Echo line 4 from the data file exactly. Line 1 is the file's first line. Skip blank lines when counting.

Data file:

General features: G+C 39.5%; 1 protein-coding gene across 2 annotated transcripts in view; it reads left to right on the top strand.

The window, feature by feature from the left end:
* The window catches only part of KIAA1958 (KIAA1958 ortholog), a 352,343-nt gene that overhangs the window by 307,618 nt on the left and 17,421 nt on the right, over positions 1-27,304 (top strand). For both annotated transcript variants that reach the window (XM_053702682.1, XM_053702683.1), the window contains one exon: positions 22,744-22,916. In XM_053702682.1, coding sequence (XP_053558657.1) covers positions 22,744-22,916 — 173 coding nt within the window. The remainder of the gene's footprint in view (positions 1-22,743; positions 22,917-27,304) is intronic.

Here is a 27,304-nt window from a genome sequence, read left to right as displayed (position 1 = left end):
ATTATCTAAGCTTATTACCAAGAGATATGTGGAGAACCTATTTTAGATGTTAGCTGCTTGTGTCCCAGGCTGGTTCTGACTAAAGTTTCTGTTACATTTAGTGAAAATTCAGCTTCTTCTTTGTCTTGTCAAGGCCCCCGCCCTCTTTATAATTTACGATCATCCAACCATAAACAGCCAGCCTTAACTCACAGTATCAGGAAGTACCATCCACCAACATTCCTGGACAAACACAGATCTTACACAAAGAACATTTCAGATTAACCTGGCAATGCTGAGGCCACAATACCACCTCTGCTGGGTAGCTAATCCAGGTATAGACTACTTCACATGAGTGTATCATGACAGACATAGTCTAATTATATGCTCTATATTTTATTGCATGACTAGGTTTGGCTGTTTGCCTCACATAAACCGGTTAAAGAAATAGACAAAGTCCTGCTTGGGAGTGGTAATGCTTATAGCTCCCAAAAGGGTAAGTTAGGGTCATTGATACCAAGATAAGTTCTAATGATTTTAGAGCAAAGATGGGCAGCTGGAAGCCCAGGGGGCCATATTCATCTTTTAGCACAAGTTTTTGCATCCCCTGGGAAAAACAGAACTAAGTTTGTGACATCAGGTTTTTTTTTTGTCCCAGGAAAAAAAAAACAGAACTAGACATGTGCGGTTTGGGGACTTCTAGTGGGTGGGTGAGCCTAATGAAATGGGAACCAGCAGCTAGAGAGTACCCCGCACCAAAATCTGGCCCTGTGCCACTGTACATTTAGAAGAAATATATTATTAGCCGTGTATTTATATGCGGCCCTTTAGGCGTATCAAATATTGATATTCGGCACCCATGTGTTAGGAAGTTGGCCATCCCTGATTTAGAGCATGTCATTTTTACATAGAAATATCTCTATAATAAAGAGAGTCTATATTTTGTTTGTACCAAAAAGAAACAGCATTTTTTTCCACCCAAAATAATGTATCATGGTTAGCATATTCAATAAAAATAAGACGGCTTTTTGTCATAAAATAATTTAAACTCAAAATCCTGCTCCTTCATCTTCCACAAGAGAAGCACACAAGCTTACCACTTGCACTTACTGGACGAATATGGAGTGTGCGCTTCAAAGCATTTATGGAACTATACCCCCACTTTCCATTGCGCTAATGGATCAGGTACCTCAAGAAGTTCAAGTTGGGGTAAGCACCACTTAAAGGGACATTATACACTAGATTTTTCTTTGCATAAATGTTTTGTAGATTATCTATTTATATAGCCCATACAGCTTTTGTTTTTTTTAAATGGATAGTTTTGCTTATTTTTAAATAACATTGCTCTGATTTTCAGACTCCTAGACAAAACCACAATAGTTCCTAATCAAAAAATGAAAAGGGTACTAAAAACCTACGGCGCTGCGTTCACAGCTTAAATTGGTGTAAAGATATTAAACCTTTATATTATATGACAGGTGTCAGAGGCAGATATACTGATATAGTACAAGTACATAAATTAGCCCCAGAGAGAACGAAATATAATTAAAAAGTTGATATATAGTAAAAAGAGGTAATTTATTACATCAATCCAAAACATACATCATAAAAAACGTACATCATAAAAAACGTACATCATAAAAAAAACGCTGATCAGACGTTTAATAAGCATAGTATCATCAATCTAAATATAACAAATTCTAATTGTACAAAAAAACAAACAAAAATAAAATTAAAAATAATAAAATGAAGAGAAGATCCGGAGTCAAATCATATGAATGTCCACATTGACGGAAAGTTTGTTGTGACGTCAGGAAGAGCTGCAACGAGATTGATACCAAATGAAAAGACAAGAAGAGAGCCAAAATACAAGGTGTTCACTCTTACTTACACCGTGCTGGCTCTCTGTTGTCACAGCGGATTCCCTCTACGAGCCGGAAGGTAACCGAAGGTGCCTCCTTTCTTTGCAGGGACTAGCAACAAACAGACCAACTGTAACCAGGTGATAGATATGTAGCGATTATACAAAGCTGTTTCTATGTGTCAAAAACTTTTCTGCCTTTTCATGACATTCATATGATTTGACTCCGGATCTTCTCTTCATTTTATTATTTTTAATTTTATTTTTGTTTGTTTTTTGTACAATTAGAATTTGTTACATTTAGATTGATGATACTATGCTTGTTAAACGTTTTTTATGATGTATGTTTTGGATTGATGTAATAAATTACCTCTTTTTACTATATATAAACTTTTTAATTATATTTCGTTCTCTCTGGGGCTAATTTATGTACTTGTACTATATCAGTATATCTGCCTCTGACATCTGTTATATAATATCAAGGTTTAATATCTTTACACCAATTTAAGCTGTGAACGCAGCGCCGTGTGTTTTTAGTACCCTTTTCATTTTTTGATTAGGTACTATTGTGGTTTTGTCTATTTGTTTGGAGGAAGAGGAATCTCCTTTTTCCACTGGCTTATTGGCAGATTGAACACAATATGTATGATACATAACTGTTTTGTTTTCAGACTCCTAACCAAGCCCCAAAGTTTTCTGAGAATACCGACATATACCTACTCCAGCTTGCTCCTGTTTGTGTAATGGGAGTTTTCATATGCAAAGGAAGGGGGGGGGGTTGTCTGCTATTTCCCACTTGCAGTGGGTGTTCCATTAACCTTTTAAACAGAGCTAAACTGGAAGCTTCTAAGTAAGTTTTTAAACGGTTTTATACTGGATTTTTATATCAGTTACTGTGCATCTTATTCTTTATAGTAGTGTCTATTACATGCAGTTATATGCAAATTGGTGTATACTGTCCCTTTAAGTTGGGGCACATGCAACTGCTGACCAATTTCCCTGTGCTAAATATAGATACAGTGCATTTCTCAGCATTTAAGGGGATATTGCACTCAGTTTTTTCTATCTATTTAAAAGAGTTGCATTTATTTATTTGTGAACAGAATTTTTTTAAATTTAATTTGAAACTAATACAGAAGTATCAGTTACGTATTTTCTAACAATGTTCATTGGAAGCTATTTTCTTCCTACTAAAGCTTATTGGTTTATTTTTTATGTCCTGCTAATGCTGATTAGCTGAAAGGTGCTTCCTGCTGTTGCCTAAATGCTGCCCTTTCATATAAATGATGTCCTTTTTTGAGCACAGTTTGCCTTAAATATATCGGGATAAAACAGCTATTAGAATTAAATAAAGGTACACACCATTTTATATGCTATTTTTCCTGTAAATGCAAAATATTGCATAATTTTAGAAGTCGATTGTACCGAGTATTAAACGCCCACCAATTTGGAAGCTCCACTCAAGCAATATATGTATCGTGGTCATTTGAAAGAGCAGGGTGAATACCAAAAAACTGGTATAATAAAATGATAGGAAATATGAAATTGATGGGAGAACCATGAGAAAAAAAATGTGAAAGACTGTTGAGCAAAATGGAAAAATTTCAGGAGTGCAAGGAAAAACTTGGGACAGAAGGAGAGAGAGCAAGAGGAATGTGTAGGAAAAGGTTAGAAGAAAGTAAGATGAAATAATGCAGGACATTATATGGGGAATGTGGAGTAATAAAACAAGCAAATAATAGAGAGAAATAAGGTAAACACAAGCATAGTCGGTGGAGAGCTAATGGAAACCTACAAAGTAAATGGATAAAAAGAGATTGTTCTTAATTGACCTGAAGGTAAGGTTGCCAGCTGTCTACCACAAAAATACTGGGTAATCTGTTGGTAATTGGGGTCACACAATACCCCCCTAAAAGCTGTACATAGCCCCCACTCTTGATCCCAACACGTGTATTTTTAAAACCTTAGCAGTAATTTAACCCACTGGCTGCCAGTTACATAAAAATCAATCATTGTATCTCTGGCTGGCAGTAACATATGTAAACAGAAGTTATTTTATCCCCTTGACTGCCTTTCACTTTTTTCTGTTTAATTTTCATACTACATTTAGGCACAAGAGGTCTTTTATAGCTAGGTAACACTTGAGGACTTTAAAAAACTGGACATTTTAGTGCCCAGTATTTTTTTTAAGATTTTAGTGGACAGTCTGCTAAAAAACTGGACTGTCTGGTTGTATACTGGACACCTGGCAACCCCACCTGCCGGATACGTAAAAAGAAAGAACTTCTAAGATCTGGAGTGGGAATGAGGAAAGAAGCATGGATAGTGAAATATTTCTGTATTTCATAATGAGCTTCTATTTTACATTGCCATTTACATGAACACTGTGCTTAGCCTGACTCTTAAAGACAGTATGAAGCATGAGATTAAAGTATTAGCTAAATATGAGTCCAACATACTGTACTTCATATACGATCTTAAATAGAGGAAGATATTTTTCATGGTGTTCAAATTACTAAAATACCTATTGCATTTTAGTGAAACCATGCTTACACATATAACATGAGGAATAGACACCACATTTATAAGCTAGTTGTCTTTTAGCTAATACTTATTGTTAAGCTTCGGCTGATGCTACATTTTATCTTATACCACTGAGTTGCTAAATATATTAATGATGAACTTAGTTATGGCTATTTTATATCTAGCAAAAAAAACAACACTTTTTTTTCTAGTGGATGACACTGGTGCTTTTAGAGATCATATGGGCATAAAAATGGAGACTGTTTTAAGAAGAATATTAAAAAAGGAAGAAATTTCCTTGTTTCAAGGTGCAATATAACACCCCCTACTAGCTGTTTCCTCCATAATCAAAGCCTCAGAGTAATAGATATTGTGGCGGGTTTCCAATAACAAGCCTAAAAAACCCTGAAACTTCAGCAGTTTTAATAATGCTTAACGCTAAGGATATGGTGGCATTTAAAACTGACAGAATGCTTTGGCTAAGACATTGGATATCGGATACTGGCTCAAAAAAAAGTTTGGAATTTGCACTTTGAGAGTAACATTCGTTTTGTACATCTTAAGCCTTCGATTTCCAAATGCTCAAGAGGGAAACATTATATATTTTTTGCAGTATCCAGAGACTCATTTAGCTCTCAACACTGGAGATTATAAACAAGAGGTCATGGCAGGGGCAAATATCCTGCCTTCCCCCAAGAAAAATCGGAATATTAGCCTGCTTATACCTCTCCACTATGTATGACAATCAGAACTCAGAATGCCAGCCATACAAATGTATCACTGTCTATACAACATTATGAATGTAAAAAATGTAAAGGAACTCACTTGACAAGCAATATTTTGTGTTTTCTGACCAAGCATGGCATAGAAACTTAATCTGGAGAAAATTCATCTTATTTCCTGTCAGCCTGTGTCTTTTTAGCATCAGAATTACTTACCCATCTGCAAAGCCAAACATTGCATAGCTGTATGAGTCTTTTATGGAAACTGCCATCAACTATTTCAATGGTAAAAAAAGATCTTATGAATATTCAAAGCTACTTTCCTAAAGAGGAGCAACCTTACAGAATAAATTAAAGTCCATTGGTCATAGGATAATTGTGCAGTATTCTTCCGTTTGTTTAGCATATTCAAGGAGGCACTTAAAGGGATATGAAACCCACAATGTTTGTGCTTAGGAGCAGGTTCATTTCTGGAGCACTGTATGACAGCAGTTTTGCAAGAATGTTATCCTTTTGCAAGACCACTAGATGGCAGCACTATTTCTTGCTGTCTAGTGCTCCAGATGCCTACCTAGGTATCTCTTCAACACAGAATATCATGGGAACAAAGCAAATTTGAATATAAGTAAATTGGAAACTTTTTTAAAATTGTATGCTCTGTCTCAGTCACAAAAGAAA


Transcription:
Here is a 27,304-nt window from a genome sequence, read left to right as displayed (position 1 = left end):